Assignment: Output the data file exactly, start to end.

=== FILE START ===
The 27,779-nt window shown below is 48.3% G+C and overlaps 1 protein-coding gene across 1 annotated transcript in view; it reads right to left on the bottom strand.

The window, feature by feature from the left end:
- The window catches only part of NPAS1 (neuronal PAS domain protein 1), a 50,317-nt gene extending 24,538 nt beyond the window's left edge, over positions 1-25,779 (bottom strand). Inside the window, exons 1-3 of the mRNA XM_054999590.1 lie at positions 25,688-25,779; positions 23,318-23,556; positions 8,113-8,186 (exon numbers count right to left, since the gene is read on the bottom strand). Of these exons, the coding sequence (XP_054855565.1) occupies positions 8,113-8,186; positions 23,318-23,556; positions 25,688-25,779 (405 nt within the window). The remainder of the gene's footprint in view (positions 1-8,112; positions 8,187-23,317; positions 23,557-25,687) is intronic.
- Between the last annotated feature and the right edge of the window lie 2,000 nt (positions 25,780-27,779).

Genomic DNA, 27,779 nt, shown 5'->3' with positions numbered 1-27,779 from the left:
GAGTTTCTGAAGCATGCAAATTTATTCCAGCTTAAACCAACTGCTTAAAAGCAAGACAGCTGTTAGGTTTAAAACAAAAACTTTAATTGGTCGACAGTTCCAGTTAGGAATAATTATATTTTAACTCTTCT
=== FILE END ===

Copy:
The 27,779-nt window shown below is 48.3% G+C and overlaps 1 protein-coding gene across 1 annotated transcript in view; it reads right to left on the bottom strand.

The window, feature by feature from the left end:
- The window catches only part of NPAS1 (neuronal PAS domain protein 1), a 50,317-nt gene extending 24,538 nt beyond the window's left edge, over positions 1-25,779 (bottom strand). Inside the window, exons 1-3 of the mRNA XM_054999590.1 lie at positions 25,688-25,779; positions 23,318-23,556; positions 8,113-8,186 (exon numbers count right to left, since the gene is read on the bottom strand). Of these exons, the coding sequence (XP_054855565.1) occupies positions 8,113-8,186; positions 23,318-23,556; positions 25,688-25,779 (405 nt within the window). The remainder of the gene's footprint in view (positions 1-8,112; positions 8,187-23,317; positions 23,557-25,687) is intronic.
- Between the last annotated feature and the right edge of the window lie 2,000 nt (positions 25,780-27,779).

Genomic DNA, 27,779 nt, shown 5'->3' with positions numbered 1-27,779 from the left:
GAGTTTCTGAAGCATGCAAATTTATTCCAGCTTAAACCAACTGCTTAAAAGCAAGACAGCTGTTAGGTTTAAAACAAAAACTTTAATTGGTCGACAGTTCCAGTTAGGAATAATTATATTTTAACTCTTCT